Saturday Supplement

It has been good to be back on the virtual horse again this week- an appropriate metaphor for a Virtual Methodist given our founder's horse-riding prowess - I suppose had he lived today he may well have read his kindle on horseback, or had a special bracket made so that he could read his iPad while behind the wheel of his car, leading to his arrest for dangerous driving... But I digress... This current seam of productivity may not last with my upcoming move and frustrations in attempting to arrange for a transition of internet provision... But, in order to keep you, my recaptured audience, entertained and informed for today, while I try to pack more boxes (and watch the Lions match), here are a few of the miscellaneous bits and bobs that have caught my eye this week, grouped in my own idiosyncratic fashion.

PEWS etc
On yesterday's Methoblog site I came across this piece "In Praise of Pews". I suppose I was interested, first because I am moving from a modern (1960s) church building with pews, to a brand new one without, but also because it appeals to my contrarian approach to things, and a belief I have that any debate about church furniture/music/liturgy/vestments is an exercise in missing the point... It also brought to mind another piece that I read whilst on sabbatical, with a photo of abandoned pews and a caption "Pews: Stop filling them." Its title was 'I'm done "Growing the Church"' and it expressed perfectly my frustration with the programmatic approach to "church growth" that is all about quantity and rarely about real quality of relationships between people and with God... if it were then perhaps the concerns expressed in Lisa Robinson's piece in praise of "pew-sitting" would be addressed... 

A lot of fb/twitter/blog feeds this week has been taken up by, first the apology of Exodus International Director Alan Chambers for the hurt that Exodus affiliated "ex-gay" or "reparative therapy" ministries caused for people in the LGBT community, and the subsequent announcement that the organisation itself is shutting down. There has been much comment on this (eg. Kathy Vestal on Tony Campolo's Red Letter Christians site and on Huffington Post, with many skeptical of motivations and asking whether an apology is enough, but the shutting down of this organisation is not even close to the end of the debate on issues of faith and sexuality, particularly in more conservative corners of the church such as here in Ireland. 

I doubt that Westboro Baptist will change its approach in the wake of Exodus International folding - indeed Exodus was probably too liberal for them. Some time ago Equality House was established across the road from WBC as a deliberate counter-measure to their "gospel of hate", but this week I enjoyed reading about the initiative of five-year-old Jayden Sink, who held her first "Pink Lemonade for Peace" event on the lawn of Equality House last weekend. WBC apparently responded with obscenities... Just the way Jesus would!(?)
A friend also sent me a link for an encounter between Russell Brand and representatives of WBC on his American cable talkshow... Now I am not a bit Brand fan, but in 90% of what takes place on this video I'm with him (although not necessarily the way he says it)... Like the representatives of WBC I am not a fan of "Hallmark" Christianity but while there is a modicum of truth in what they are saying regarding the importance of warning people you love if you think that they are doing things that are self-destructive, their judgemental demeanour, their narrow definition of sin (they didn't respond to Brand's justified concerns regarding the environment) and their understanding of God's judgement and hell is not a "brand" of Christianity that I, or indeed many people would buy. Russell Brand, by contrast is, on the whole, gracious in his handling of these guys who clearly hate him and all that he represents to them...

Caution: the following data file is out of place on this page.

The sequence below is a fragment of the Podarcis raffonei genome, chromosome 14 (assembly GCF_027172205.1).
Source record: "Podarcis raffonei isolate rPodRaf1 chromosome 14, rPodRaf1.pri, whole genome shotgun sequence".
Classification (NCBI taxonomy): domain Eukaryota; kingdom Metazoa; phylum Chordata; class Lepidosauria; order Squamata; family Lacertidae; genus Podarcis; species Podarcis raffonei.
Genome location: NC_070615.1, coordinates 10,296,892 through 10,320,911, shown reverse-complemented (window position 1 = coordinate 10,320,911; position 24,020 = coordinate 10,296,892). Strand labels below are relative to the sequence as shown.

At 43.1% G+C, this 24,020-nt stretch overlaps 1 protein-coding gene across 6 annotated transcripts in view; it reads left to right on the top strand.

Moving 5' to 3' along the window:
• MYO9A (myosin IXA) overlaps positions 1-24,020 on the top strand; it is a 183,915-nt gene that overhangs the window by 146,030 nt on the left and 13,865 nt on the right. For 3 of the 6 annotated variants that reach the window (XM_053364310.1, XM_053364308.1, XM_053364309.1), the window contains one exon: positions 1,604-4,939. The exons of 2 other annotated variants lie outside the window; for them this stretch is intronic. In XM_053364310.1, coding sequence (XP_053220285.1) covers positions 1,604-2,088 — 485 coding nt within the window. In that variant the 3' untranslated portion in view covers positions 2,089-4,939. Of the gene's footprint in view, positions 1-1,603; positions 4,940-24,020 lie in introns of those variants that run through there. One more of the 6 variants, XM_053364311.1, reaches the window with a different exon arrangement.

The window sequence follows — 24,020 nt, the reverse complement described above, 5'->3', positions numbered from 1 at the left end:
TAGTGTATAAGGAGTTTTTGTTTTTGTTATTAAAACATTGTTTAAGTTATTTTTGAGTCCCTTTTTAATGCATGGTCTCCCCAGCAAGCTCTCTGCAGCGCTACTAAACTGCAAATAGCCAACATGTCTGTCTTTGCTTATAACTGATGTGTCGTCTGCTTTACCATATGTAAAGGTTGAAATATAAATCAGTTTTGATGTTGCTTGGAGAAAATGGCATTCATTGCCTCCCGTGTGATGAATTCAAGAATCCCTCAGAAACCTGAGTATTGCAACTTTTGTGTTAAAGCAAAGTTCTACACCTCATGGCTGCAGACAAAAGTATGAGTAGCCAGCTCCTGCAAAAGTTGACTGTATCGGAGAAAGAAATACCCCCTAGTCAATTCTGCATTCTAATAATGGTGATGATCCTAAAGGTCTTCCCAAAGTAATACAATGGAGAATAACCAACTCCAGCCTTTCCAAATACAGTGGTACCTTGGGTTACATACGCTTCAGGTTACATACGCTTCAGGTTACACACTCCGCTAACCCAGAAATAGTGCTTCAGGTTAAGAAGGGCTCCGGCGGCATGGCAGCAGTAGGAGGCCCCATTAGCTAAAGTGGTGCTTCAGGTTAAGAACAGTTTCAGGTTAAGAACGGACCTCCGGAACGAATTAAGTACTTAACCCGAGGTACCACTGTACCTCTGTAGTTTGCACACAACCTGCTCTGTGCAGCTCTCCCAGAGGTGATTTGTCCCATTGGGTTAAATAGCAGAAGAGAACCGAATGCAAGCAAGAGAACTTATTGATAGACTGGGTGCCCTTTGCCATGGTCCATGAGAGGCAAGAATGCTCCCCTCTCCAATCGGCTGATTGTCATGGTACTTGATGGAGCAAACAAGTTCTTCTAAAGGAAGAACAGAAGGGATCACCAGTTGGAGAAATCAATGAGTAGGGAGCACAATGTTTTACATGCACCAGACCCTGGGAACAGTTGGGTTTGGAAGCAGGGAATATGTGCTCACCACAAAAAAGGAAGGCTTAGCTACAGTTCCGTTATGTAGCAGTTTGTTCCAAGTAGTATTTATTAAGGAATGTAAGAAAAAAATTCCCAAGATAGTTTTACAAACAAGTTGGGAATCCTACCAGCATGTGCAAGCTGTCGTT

But that, again, is another example of why Alyssa Rosenberg suggests that we should stop being surprised by how smart Brand is. I, and many others noted it a number of months ago with his powerful but nuanced response to the death of Margaret Thatcher, and his gentle evisceration of the shallow and rude media hacks on Morning Joe was truly deserved... but they probably didn't understand what he was saying, not because of his accent, but because he is clearly speaking from a depth that is way beyond them. I wonder what he would make of the coven that gathers together on ITV's "Loose Women" or the right-wing hacks on FoxNews?  
If only contemporary Christian commentators were as charismatic, compelling, perceptive and gracious.

I'm not a great fan of grafitti art, but was gutted yesterday when it came to light that the DSD, in a feat of uber-irony, given that this year has seen the release of the Terri Hooley/Undertones film "Good Vibrations", and on the very day that the second city and home of the Undertones was celebrating being "Music City", had unilaterally decided to delete the lyrics of the Undertones' greatest hit that had been painted onto the Sydenham flyover at the bottom of the Newtownards Road. As Duke Special said on Twitter:
"The one slogan that makes you smile as you are entering east Belfast and they paint over it."
They're not in a great hurry to paint over the murals of balaclava clad thugs armed with semi-automatics further up the road... I suppose that's because music fans aren't likely to come out and threaten the workmen...
Maybe this is another job for my friend Chuck Hoffman and his merry band of helpers from Genesis Arts Studio... 

Meanwhile, come on the Lions...



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